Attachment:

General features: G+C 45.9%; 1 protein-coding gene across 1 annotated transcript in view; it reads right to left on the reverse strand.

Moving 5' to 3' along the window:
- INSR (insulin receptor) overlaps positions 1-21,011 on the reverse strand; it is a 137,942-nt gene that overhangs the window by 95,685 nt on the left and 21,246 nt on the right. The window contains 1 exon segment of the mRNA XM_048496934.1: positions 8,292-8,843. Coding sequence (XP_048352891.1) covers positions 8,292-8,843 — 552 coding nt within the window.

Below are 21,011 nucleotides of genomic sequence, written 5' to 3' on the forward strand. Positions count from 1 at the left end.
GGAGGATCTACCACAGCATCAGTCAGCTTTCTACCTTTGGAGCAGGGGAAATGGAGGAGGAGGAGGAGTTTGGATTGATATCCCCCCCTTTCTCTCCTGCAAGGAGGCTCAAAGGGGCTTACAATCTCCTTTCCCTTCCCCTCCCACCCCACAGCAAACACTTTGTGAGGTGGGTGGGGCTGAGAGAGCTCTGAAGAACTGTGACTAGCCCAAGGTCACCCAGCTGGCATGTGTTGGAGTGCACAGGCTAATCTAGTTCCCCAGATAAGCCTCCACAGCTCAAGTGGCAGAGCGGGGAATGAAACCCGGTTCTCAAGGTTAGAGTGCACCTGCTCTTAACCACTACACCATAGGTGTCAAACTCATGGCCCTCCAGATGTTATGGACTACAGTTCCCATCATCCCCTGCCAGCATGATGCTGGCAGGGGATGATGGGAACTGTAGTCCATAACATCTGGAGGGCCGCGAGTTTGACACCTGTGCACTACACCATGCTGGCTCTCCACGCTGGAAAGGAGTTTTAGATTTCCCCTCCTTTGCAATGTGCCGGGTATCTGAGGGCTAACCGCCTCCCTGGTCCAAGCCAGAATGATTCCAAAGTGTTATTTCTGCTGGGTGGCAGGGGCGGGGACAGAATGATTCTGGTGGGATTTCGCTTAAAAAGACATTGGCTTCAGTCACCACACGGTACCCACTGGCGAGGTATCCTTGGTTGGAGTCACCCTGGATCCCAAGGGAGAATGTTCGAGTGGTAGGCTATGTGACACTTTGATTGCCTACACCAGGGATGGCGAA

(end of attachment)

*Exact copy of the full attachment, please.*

General features: G+C 45.9%; 1 protein-coding gene across 1 annotated transcript in view; it reads right to left on the reverse strand.

Moving 5' to 3' along the window:
- INSR (insulin receptor) overlaps positions 1-21,011 on the reverse strand; it is a 137,942-nt gene that overhangs the window by 95,685 nt on the left and 21,246 nt on the right. The window contains 1 exon segment of the mRNA XM_048496934.1: positions 8,292-8,843. Coding sequence (XP_048352891.1) covers positions 8,292-8,843 — 552 coding nt within the window.

Below are 21,011 nucleotides of genomic sequence, written 5' to 3' on the forward strand. Positions count from 1 at the left end.
GGAGGATCTACCACAGCATCAGTCAGCTTTCTACCTTTGGAGCAGGGGAAATGGAGGAGGAGGAGGAGTTTGGATTGATATCCCCCCCTTTCTCTCCTGCAAGGAGGCTCAAAGGGGCTTACAATCTCCTTTCCCTTCCCCTCCCACCCCACAGCAAACACTTTGTGAGGTGGGTGGGGCTGAGAGAGCTCTGAAGAACTGTGACTAGCCCAAGGTCACCCAGCTGGCATGTGTTGGAGTGCACAGGCTAATCTAGTTCCCCAGATAAGCCTCCACAGCTCAAGTGGCAGAGCGGGGAATGAAACCCGGTTCTCAAGGTTAGAGTGCACCTGCTCTTAACCACTACACCATAGGTGTCAAACTCATGGCCCTCCAGATGTTATGGACTACAGTTCCCATCATCCCCTGCCAGCATGATGCTGGCAGGGGATGATGGGAACTGTAGTCCATAACATCTGGAGGGCCGCGAGTTTGACACCTGTGCACTACACCATGCTGGCTCTCCACGCTGGAAAGGAGTTTTAGATTTCCCCTCCTTTGCAATGTGCCGGGTATCTGAGGGCTAACCGCCTCCCTGGTCCAAGCCAGAATGATTCCAAAGTGTTATTTCTGCTGGGTGGCAGGGGCGGGGACAGAATGATTCTGGTGGGATTTCGCTTAAAAAGACATTGGCTTCAGTCACCACACGGTACCCACTGGCGAGGTATCCTTGGTTGGAGTCACCCTGGATCCCAAGGGAGAATGTTCGAGTGGTAGGCTATGTGACACTTTGATTGCCTACACCAGGGATGGCGAA